Of course, a lot depends on work with the legislature and how we have funding for this, but really trying to streamline that, make sure that our CDC are funded more accurately. They are not funded in the same way, per ADM (Average Daily Membership) on a three year rolling average, as our school districts are. So some of those are a bit in the weeds, but I think are really important to make sure that we have success within our early child care and early childhood education programs.

TS: How will you address legislators who think that a local control issue is something the state should either be requiring or funding?

MD: I'm a huge proponent of local control. All of our communities across the state are so different. And growing up here, I've experienced that and then even more so traveling to every corner of the state this summer. What works in Cheyenne is not going to necessarily work in Meeteetse. And we want to make sure that those local communities are making those decisions.

That's the best way that the government works, at the most local level. And so ways that we can partner and I see the State Department, the State Superintendent, as really being the person that bridges the gap between all of these education stakeholders at the state and at the local level. So however we can support those local districts and make sure that our first choice is decision making right there in those communities, that's the better option.

TS: There's been a lot of discussion about adding more job skills training into curriculums. What are your thoughts on this, and any worry that would take away preparing kids for, say, college?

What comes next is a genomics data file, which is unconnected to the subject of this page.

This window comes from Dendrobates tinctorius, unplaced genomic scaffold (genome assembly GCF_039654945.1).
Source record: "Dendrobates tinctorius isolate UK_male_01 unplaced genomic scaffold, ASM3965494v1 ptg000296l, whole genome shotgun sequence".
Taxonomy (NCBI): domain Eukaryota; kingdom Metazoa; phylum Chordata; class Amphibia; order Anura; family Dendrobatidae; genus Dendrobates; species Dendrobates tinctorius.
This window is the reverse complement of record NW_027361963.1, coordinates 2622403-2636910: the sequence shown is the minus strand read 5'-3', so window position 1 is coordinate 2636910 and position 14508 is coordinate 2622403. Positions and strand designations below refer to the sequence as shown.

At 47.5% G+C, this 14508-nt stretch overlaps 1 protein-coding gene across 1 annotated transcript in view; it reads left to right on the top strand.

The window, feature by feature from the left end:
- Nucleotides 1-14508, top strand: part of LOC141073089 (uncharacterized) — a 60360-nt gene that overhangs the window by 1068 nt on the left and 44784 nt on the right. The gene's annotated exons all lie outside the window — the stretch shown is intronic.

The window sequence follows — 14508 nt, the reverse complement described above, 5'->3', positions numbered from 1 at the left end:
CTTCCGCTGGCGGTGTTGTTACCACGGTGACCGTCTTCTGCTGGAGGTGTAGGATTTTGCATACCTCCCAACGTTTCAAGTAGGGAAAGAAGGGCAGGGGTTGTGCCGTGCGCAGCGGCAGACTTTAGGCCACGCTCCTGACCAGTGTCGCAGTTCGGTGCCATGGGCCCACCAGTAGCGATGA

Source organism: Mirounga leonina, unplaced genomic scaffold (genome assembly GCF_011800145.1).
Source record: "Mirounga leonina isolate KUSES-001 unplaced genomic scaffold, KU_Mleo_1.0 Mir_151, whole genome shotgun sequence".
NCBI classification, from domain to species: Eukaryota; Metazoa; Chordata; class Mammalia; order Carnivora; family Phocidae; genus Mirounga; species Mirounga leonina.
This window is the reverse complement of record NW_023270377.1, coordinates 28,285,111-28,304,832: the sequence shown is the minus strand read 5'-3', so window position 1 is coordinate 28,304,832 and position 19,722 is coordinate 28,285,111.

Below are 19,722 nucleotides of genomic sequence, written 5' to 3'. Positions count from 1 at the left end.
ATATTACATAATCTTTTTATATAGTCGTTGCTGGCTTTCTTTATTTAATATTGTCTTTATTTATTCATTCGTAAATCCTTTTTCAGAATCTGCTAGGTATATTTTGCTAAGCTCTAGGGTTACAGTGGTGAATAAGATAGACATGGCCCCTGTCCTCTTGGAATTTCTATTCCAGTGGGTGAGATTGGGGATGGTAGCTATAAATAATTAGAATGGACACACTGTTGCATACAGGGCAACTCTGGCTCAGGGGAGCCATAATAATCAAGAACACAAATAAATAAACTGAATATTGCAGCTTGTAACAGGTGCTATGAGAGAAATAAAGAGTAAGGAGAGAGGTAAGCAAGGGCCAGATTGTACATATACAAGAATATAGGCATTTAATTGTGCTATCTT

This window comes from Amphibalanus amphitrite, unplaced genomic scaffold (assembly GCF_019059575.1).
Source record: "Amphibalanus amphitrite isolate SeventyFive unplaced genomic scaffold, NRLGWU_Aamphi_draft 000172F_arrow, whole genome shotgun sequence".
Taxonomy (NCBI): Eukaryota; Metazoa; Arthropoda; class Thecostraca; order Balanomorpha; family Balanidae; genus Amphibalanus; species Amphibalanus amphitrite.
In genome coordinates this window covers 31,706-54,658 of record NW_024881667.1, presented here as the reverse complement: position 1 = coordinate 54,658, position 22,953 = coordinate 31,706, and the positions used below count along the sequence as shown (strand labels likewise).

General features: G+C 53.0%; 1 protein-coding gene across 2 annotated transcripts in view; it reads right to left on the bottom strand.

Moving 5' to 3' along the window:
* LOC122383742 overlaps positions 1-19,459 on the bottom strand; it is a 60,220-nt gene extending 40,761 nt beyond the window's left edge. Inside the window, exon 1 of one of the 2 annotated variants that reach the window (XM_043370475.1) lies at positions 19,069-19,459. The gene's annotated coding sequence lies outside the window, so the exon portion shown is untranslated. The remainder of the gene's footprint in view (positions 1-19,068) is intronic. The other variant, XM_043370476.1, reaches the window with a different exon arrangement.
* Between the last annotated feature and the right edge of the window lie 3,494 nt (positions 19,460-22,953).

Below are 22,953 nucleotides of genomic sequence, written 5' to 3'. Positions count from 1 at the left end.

MD: One of my key platforms in this campaign has been partnership with industry. At the end of the day, our number one goal is to make sure that kids are prepared for what's next, whether that be a career, whether that be college or a four year degree. We want to make sure that they're prepared and that they can get high paying jobs, ideally, right here in Wyoming.

So the more pathways and options they can explore and have access to in high school, the better. And so my goal would always be that a student who can graduate with a diploma can go on to a four year degree but also has access to that certificate so that they have that in their back pocket no matter what their next step ends up being. And so I think that it's critical that we have that access, and that our students know what jobs are out there, particularly here in Wyoming. And we're giving them the training opportunities before they even leave those high school buildings.